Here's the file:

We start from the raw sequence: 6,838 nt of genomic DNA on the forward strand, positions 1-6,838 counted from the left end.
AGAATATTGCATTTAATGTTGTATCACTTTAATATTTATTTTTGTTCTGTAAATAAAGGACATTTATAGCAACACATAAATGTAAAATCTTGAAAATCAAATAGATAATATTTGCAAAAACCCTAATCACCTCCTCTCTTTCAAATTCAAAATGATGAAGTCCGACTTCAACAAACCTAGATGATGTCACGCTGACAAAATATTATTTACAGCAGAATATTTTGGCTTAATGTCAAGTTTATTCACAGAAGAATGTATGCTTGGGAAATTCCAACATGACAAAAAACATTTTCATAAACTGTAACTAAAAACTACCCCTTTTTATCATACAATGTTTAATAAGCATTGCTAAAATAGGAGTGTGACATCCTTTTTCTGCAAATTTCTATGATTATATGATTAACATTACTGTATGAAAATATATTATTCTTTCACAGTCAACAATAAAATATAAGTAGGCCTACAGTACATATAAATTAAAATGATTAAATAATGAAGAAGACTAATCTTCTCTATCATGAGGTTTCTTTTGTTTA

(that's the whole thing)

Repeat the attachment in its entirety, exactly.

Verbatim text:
We start from the raw sequence: 6,838 nt of genomic DNA on the forward strand, positions 1-6,838 counted from the left end.
AGAATATTGCATTTAATGTTGTATCACTTTAATATTTATTTTTGTTCTGTAAATAAAGGACATTTATAGCAACACATAAATGTAAAATCTTGAAAATCAAATAGATAATATTTGCAAAAACCCTAATCACCTCCTCTCTTTCAAATTCAAAATGATGAAGTCCGACTTCAACAAACCTAGATGATGTCACGCTGACAAAATATTATTTACAGCAGAATATTTTGGCTTAATGTCAAGTTTATTCACAGAAGAATGTATGCTTGGGAAATTCCAACATGACAAAAAACATTTTCATAAACTGTAACTAAAAACTACCCCTTTTTATCATACAATGTTTAATAAGCATTGCTAAAATAGGAGTGTGACATCCTTTTTCTGCAAATTTCTATGATTATATGATTAACATTACTGTATGAAAATATATTATTCTTTCACAGTCAACAATAAAATATAAGTAGGCCTACAGTACATATAAATTAAAATGATTAAATAATGAAGAAGACTAATCTTCTCTATCATGAGGTTTCTTTTGTTTA